Malala Yousafzai, a name that evokes different emotions – from pride to love to respect to a need to protect her from everything that is vile. Malala is the youngest Nobel laureate and the second Pakistani to win the Nobel after Dr Abdus Salam. Unfortunately, both Pakistani Nobel laureates have been vilified by many in Pakistani society – Dr Salam for being for being an Ahmadi and Malala for just being Malala.
Malala’s recent interview to British Vogue has created quite a controversy yet again. So much so that the Khyber Pakhtunkhwa Assembly has even asked Malala to explain her comments regarding partnership. This despite the fact that Malala’s father, Ziauddin Yousafzai, explained in a tweet that Malala’s comments were taken out of context by the media and social media and have been spread in a negative way.
The 23-year-old young girl spoke about several issues – from relationships to wearing a dupatta to politics to college life. In her interview, the young Nobel Laureate defended her choice to wear a dupatta (scarf) to cover her head. “And Muslim girls or Pashtun girls or Pakistani girls, when we follow our traditional dress, we’re considered to be oppressed, or voiceless, or living under patriarchy. I want to tell everyone that you can have your own voice within your culture, and you can have equality in your culture.” She also talked about marriage and how she is unsure about getting married. She was quoted as asking why marriage “can’t just be a partnership”. Several people on social media and our very own Khyber Pakhtunkhwa Assembly have taken this as an opposition to the concept of nikkah or marriage. It seems quite obvious that as any other young girl of the same age, Malala is unsure of what being married entails. She is asking why marriage is seen as just a contract or signed papers and not a partnership… a partnership that is more about companionship, similar values, compatibility, etc. She did not say anything about nikkah or a live-in relationship, which is how her words are being misconstrued and misinterpreted. It is quite appalling to see the way Malala is being attacked for an innocent query.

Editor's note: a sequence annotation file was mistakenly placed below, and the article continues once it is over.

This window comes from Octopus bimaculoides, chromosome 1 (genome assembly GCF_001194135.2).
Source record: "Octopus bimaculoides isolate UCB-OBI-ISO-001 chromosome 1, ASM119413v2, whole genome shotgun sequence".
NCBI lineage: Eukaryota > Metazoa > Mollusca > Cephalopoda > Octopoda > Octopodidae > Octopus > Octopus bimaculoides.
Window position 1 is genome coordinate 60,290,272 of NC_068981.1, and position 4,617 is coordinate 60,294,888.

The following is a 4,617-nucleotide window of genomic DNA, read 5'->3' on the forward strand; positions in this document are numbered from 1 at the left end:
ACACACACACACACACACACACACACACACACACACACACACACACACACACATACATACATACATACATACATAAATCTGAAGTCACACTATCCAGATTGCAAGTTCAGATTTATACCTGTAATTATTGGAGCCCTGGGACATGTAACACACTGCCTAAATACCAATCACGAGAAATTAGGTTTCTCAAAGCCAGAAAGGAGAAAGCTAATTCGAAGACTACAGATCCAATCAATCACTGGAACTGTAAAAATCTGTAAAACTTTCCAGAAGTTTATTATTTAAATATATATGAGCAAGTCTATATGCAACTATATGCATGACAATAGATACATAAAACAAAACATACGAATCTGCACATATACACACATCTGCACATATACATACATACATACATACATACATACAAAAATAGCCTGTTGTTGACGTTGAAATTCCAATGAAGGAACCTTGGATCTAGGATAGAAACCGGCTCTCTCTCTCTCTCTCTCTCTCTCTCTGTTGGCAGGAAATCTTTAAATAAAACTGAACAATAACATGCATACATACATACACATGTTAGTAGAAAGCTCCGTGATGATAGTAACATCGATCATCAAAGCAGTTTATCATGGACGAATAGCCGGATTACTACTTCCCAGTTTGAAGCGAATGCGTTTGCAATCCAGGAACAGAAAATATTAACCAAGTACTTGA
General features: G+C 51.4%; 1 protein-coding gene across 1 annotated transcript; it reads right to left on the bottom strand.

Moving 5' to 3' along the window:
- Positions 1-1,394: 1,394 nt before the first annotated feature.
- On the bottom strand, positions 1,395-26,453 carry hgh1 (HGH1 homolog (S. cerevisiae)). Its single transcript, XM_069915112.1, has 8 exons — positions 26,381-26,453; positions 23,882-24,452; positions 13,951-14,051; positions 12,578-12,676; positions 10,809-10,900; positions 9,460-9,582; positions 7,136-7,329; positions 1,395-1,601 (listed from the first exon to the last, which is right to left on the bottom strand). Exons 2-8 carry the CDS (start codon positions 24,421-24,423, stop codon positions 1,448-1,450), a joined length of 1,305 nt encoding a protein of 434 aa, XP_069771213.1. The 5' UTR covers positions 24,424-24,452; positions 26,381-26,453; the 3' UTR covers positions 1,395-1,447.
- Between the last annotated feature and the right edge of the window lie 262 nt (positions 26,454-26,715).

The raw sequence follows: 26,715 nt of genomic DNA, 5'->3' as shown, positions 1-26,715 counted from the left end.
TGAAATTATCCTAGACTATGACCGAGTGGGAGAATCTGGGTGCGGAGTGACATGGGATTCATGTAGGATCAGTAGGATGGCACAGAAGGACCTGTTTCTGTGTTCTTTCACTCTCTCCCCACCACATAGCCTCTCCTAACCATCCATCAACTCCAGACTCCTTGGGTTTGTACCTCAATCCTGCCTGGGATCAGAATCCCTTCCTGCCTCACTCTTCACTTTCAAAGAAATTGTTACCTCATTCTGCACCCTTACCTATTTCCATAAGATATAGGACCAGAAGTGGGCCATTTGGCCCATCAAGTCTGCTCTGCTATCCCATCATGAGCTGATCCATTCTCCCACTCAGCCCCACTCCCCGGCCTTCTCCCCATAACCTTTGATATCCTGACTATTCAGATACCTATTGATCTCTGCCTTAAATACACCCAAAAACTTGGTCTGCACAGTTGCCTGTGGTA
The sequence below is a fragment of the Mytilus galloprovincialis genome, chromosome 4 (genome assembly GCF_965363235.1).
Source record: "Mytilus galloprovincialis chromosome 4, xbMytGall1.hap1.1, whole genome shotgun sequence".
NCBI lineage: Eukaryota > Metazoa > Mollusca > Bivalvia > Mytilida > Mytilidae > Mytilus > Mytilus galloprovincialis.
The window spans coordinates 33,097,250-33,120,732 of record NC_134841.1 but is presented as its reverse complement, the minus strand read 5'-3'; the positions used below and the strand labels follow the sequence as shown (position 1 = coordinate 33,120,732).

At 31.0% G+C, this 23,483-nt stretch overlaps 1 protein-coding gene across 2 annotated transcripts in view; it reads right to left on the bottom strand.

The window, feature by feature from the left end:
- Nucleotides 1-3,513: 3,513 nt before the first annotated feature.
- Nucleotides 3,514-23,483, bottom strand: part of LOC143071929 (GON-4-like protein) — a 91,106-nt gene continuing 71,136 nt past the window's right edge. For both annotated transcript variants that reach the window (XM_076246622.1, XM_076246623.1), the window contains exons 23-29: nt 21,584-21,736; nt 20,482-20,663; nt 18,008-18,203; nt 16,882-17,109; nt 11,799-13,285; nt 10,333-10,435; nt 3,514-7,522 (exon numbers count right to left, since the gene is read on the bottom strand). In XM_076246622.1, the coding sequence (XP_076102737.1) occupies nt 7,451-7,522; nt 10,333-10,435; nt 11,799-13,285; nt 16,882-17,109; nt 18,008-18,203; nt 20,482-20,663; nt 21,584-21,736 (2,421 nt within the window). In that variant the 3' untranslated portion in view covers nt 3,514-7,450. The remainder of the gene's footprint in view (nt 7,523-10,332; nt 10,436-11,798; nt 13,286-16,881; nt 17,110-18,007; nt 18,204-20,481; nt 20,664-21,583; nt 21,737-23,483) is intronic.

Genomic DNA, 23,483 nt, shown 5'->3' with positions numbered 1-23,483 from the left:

This is of course not the first time that Malala is targeted so viciously on social media. That she barely survived a brutal assassination attempt by the Taliban is questioned by the anti-Malala brigade. They call it a ‘drama’. Well, they should be glad that none of them have had to go through this brutality. When Malala released a statement on Israel and Palestine, she was questioned for why it was not worded more strongly. Of course these Twitter warriors did not know that Malala has done far more for the children of Gaza than any one of them. Back in 2014, she gave $50,000 for the reconstruction of Gaza schools. In May this year, Malala donated $150,000 for children in Gaza. But who can argue with social media warriors and conspiracy theorists with logic?
Let Malala live her life and give her a break. She does not owe anyone an explanation. Long Live, Malala, our pride!